The alleged Sydney Family Court bomber should be examined by a psychologist about his capacity to instruct lawyers and his memory, his solicitor has told a judge.
But Justice Elizabeth Fullerton on Monday rejected the solicitor's bid for an adjournment so Leonard Warwick could be examined, ruling there was no evidence before her indicating he needed to be assessed.
She is hearing a lengthy NSW Supreme Court application for his long-running and part-heard trial to be stayed until he has funds to enable him to again be legally represented.
The 72-year-old former Family Court litigant has pleaded not guilty to four murders and 20 other offences relating to seven events between February 1980 and July 1985, alleged to have flowed from a drawn-out custody battle with his ex-wife.
His trial began in May 2018 before Justice Peter Garling, without a jury, but has been beset by repeated delays and adjournments primarily related to funding his defence after he became penniless.
After 103 hearing days, the judge ruled in February that the trial be stopped or adjourned unless Warwick was legally represented again.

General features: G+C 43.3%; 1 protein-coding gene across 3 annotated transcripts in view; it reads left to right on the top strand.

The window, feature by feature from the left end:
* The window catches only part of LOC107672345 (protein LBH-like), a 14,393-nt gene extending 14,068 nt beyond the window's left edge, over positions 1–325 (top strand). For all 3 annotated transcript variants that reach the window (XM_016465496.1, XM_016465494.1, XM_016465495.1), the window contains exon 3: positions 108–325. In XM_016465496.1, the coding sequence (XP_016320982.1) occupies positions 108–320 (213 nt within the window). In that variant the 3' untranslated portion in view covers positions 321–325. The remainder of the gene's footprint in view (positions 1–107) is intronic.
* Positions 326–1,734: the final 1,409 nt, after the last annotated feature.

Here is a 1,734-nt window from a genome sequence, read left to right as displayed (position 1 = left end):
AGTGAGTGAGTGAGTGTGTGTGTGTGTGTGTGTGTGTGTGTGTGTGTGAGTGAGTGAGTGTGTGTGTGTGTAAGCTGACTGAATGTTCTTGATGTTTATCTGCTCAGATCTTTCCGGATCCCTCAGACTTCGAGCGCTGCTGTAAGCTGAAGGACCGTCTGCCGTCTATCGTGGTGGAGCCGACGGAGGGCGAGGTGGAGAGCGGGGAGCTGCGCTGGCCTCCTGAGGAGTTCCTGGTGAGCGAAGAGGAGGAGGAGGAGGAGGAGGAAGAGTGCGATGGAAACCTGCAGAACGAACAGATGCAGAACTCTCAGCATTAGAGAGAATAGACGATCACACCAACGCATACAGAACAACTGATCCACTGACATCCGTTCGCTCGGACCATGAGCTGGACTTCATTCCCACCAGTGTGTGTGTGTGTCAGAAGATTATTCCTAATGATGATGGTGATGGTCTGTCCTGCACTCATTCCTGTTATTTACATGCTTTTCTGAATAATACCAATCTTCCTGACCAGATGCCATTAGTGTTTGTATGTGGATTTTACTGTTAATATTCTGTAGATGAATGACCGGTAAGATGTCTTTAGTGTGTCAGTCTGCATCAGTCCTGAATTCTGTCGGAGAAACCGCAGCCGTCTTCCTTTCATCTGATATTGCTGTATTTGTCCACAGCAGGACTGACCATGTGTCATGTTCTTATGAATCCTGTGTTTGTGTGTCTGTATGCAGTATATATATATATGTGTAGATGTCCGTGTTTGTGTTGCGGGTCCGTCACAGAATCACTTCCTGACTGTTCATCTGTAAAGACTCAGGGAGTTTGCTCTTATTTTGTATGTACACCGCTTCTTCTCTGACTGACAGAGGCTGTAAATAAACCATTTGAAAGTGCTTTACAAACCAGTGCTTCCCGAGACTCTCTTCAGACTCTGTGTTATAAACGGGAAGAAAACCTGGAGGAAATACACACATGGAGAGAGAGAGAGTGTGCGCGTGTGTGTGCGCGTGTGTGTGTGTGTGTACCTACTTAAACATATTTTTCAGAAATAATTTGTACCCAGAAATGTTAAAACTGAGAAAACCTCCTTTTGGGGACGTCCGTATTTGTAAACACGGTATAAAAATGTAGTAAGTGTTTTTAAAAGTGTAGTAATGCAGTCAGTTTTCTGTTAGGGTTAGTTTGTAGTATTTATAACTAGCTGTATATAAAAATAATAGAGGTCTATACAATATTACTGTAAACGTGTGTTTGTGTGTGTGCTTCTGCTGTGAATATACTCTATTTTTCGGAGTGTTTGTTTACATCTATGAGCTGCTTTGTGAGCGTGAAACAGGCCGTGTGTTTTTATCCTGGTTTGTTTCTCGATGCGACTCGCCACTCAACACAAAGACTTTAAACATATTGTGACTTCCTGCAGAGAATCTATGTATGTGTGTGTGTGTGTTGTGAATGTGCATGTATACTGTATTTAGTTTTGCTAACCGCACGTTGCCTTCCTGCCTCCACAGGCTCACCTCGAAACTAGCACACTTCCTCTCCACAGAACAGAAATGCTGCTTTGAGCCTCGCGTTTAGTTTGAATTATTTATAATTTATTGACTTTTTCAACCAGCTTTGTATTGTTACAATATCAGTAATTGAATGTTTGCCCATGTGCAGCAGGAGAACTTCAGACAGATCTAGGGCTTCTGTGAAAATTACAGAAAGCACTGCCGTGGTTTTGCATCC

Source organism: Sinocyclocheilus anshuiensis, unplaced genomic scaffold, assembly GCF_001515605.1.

He was then granted legal aid for a new team to replace his previous solicitor Alan Conolly.
However, in June the team withdrew from the case, and his legal aid funding was terminated.
Mr Conolly is now representing Warwick again in his stay application, arguing that Warwick was not responsible for no longer having a lawyer at his trial.'
But before he began his final submissions on Monday, he unsuccessfully submitted that the stay application should now be delayed so a psychologist could assess Warwick about his capacity to give instructions and his faculties to recall.
In refusing to do so, Justice Fullerton said Warwick's affidavits set out "in lucid and elegant prose" the background for the current stay application and his dealings with the legal aid team.
She had also re-read his evidence and, apart from some questions relating to his credibility, she said Warwick gave a clear account of what he said had happened and dealt with questions asked of him.
She referred to the "complete absence of evidence" supporting the need for Warwick to be examined by a psychologist.
The stay application hearing continues.
Australian Associated Press